Last season I put together an article trying to pick which new recruits would make the most positive contributions to their new teams.
Due to my self-judged success I have decided to have another go at it this year.
I have stayed away from many of the bigger name signings, as they need to have huge years to guarantee value for money. Of these ommissions, Nicho Hynes and Josh Addo-Carr need to show they can succeed outside of the Storm system, while Adam Reynolds will prove to be a bigger loss for the Rabbitohs than gain for the Broncos.
The Sharks, Bulldogs and Dragons have been three of the biggest movers in the recruitment department, but I have been able to find a place for only one of their newbies in my five. Value for money is also slightly challenging to judge, as contract values aren’t fully disclosed. For this article I will use media suggestions as well as a player’s standing in the game to select five who I see as providing their club more value on the field than is written in their contract.
What a difference a year makes. While it might have seemed like a lot of money for a relative rookie a year ago, $500,000 a year for Matt Burton looks like a steal now. The Dogs pushed to get him early after he started last season in reserve grade, but they must be happy with Penrith’s hard-ball approach now, as he is being sent over as one of the competition’s best centres.
Despite the change in position, Burton will show that he is best suited to the halves and play a leading role in creating points for 2021’s worst attack. Some critics point to him failing to lead his Origin-pillaged side home against the Tigers and Sharks last year, but that view is short-sighted, as he was the one to single-handedly pull his team back into the contest with at least a try in each game.
Manly have been among the least active in the market, with much of their salary cap tied up in four players and not a lot needed after a successful 2021. The one signing they have made seems to be a good one, with highly rated youngster Ethan Bullemor coming across from the Broncos.
Already with 25 games experience at 21, Bullemor has speed and footwork close to the line as his main assets. He should be a lock for a bench spot in the Manly 17 with the ability to play prop, lock and second row. With Queensland having a lack of forward depth, it’s not too much to suggest that Manly may have an Origin player coming off their bench for the back half of the season.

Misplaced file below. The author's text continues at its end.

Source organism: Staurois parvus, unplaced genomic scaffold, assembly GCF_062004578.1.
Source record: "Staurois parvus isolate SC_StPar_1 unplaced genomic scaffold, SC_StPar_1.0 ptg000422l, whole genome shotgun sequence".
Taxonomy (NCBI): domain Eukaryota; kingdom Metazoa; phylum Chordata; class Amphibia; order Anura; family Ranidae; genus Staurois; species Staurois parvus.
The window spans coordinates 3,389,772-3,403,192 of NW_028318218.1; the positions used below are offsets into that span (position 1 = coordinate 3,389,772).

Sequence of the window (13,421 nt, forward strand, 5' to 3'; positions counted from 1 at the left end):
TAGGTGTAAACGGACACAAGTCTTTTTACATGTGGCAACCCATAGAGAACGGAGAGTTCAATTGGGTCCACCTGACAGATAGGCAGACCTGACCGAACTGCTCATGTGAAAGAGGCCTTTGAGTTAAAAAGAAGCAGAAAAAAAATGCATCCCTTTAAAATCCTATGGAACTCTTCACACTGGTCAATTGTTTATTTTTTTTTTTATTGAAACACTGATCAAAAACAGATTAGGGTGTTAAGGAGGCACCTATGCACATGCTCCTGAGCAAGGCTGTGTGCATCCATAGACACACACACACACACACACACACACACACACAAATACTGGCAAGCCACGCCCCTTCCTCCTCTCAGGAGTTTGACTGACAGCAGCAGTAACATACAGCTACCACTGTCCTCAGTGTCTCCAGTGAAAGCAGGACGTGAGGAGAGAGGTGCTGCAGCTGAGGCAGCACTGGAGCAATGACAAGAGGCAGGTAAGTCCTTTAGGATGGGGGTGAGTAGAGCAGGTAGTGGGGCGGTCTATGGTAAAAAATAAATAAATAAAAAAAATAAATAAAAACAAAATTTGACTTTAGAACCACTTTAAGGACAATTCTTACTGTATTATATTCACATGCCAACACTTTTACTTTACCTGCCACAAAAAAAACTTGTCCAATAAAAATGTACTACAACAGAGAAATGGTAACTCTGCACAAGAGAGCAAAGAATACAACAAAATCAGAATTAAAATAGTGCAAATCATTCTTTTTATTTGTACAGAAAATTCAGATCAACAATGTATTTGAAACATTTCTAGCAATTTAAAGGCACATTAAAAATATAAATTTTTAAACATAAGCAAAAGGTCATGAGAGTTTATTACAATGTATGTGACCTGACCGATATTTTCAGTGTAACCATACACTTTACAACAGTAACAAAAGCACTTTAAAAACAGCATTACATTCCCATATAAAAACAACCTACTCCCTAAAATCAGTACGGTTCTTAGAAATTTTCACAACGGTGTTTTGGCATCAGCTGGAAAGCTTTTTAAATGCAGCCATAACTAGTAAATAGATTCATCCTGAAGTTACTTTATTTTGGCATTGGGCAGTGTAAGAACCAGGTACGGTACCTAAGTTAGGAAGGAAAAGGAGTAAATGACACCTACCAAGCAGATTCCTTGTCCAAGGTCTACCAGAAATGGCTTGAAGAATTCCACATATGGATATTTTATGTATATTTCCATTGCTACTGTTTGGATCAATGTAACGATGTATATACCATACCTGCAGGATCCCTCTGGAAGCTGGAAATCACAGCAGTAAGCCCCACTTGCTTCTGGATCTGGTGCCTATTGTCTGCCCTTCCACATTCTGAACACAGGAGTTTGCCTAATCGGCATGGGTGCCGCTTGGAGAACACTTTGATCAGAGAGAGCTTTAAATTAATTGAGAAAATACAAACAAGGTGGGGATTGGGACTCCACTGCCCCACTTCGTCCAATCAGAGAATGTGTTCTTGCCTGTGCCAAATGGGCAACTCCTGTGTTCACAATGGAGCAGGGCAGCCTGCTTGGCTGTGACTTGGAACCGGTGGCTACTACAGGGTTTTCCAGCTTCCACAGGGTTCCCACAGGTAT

I could have easily gone for Xavier Coates here as he may be regarded as the best winger in the competition after a year with Craig Bellamy in the Storm system. But instead I’m going to go with a player who has always looked to have potential in teams on the wrong side of the table. After three lean years at the Dogs, Meaney will probably be starstruck training with the likes of Cam Munster, Ryan Papenhuyzen and Brandon Smith.
With the loss of Nicho Hynes after his breakout year, Meaney will probably have his eyes on the bench utility role, coming on in the middle of the park when injuries don’t offer him a spot in the starting line-up. Able to play across the backline, it will be interesting to see him running off Jahrome Hughes and Munster if he gets a game at fullback across the season.
From the penthouse to the outhouse, Taylor went from a million-dollar man to $1000 a week on a train-and-trial deal. That trial has proven successful, and he is now part of the Warriors’ top-30 squad on a deal that pales in comparison to what The Titans were paying him. Reduced is not only his salary but also the pressure that comes with it, which will allow Taylor to shine this year.
Taylor is by no means guaranteed a spot in the 17, and he will fight it out with Kodi Nikorima and Chanel Harris-Tavita to partner the returning Shaun Johnson in the halves. While he may start the year in reserve grade, I am tipping he will be wearing the No. 7 by the end of the year, finding a new lease of life away from the Gold Coast.
My final pick is another half who will be successful due to the lack of pressure on him this year allowing him to shine. Hastings returns to the NRL after three and a half successful years at Salford and Wigan that includes a man of steel award. This followed some tumultuous years in the NRL with The Roosters and Manly, with both clubs making suggestions that he had a negative effect on the playing group. Hastings has since acknowledged this to a degree and has matured in the Super League, and he’s hoping to return to success similar to that of Jamie Lyon and Blake Green.
With Luke Brooks continuing to take the heat from the media and Wests Tigers seemingly focussing on 2023 with the recruitment of Api Koroisau and Isaiah Papali’i, expectations will be to make an improvement on last year’s performances. This, combined with Hastings’s determination to prove he is an NRL-quality half, has all the ingredients for a big year.
So are you with me, Roarers, or are these predictions way off the mark?